April 2013        

Financialisation, the euro, and the crisis

Costas Lapavitsas et al., Crisis in the Eurozone (London and New York: Verso, 2012; ISBN 978-1-84467-969-0).

Building on his work as a leading member of the renowned Research on Money and Finance group, Costas Lapavitsas, a leftist political economist, has written a significant book on the euro crisis. Many of his ideas are interesting and worth considering. For example, he has argued that the euro-zone crisis is a crisis of financialisation, which he maintains (like the Monthly Review school) is a new stage of contemporary capitalism.

     The arguments have been well rehearsed in Socialist Voice since 2008 and basically centre on the notion that the rise of finance and the sphere of circulation have expanded in recent decades, with a more sluggish growth in the sphere of production.
     This is turn has altered the conduct of the basic agents of capital accumulation, whether they be transnationals, banks, or workers. Financialisation, Lapavitsas maintains, is a new mechanism of profit-extraction from the sphere of circulation (profit derived from income flows and money stock). An interesting and perhaps controversial feature of his thesis is that in mature financialisation, non-financial firms show evidence of a growing detachment from banks.
     There is, in effect, the ascendancy of self-finance among monopoly-capitalist firms. This is counter-intuitive to the more traditional interpretation of “finance capital.” Thus, big monopoly capital has actually been relatively independent of the banks, Lapavitsas claims, and instead has relied on internal funds, such as equities and securities, to foster accumulation.
     This is true, it seems, of both the United States and Germany. The latter case is particularly interesting, as the German economy has historically been a bank-based system with a high degree of infusion between the banking sector and capitalist firms. When we move to banks themselves, in these circumstances they are clearly making less profit by lending to non-financials. They have therefore had to find other avenues, which have been principally through open-market transactions (lending to other banks) or making profits by turning to workers through increased lending.
     Lending to the latter, however, has not been for normal consumption purposes (Lapavitsas maintains that borrowing to consume because wages are low is not accurate): rather the lending has been mortgage lending for houses. Again national differences are important; in Germany, while there was an increase in inter-bank lending, housing loans have not increased dramatically. Germany, therefore, has financialisation in a different way from the United States or Britain.
     Turning to the EU, financialisation is seen to work through the role of the common currency. The euro acts as world money or as a reserve currency to compete against the dollar and to enable European big business and banks to operate in the market with extra strength. The euro also acts as a domestic monetary standard within the euro zone.
     This dual function, between the international and the domestic, is seen by Lapavitsas to create a clash and to result in crisis. Within the European Monetary Union the international role for the euro has to be squeezed out, as otherwise it creates financial instability. For this to happen there would need to be no systematic divergences in inflation rates, no systematic imbalance in current accounts, and therefore no violent shifts in capital flows.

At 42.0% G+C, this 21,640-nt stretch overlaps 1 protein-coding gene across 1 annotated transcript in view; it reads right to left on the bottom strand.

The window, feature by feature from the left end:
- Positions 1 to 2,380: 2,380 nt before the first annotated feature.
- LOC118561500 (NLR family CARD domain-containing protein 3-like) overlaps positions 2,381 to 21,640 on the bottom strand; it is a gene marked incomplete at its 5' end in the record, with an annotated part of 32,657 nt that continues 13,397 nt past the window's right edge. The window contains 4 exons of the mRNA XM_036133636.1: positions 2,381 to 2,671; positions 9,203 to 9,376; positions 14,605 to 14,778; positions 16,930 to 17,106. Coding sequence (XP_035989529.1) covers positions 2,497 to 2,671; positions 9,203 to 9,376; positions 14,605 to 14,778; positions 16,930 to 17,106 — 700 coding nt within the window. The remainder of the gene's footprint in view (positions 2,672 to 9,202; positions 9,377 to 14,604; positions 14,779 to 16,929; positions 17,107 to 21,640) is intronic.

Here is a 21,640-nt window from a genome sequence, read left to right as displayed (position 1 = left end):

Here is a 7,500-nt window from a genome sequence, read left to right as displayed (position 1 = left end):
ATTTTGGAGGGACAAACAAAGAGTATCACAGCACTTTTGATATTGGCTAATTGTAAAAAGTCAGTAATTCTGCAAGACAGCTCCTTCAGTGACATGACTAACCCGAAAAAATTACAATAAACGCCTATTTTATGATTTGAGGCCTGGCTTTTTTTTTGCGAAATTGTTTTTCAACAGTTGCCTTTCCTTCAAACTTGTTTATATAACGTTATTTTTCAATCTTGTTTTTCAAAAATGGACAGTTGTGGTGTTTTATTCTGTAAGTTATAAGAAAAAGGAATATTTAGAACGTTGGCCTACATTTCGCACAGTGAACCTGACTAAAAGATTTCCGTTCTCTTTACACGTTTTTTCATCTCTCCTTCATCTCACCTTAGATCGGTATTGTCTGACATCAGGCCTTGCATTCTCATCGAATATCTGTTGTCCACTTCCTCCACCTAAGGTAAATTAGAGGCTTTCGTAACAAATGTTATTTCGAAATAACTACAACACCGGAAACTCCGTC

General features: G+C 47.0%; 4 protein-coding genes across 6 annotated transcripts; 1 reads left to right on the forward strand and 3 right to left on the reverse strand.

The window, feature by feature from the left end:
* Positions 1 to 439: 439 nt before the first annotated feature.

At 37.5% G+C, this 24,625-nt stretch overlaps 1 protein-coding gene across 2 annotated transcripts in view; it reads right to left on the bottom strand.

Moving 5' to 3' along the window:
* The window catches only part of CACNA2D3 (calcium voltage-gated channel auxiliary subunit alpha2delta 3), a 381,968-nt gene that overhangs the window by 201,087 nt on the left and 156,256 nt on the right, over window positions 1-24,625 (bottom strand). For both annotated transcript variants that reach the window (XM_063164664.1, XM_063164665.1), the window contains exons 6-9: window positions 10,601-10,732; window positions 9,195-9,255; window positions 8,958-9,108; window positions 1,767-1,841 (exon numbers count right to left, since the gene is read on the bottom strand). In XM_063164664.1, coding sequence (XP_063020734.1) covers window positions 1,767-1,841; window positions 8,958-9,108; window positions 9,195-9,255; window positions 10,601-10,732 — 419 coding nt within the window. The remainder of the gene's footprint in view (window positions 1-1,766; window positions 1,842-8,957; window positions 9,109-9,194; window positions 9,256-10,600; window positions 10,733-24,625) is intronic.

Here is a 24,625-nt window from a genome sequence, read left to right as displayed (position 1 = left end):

But all three of these conditions have been negated, as seen by the diverging trajectories between the core and the periphery, for example differences in competitiveness and current-account balances. (See “Blame the EU,” Socialist Voice, June 2010.)
     While the thesis is significant in shedding light on the specific institutional features of the euro crisis, it is not clear whether it extends far enough into explaining the underlying reasons for the crisis. The crisis affecting the euro zone is a product of capitalist organisation of the economy and not, in totality, a crisis of the euro—which is a proximate cause.
     If the euro collapsed and EMU states resorted to independent monetary and currency structures, the problems affecting many of these states would not dissipate. The euro problem arises out of the slump in global capitalism. The accumulation of debt, whether in the state, banking, the private sector, or households, is imposing downward pressure on the ability of capitalist economies to turn around quickly, even after cutting jobs, shutting businesses and ending investment in an attempt to reduce the cost of capital. The crisis is most pronounced in the “periphery” because these countries have historically had weaker capitalist economies.
     There is also a problem with the Lapavitsas argument about austerity. Like many on the left, the book argues that European austerity is counterproductive. Cut-backs in public spending will mean a longer, deeper recession, will worsen the burden of debt, will further imperil banks, and may soon spell the end of monetary union itself. While austerity is certainly not unproblematic for capitalism, the process can reduce the costs of production to a point where the possibilities for profitable investment are restored.
     Certainly, this end goal could take years to occur, but the indicators so far suggest that some restoration of profitability is taking place: the current accounts of the periphery are nearly in balance, and the exports of Ireland and Greece, for example, have risen significantly (because of a significant decline in unit labour costs).
     Austerity is not some misguided notion undertaken by ill-informed politicians but a class project designed to restore profitable accumulation.

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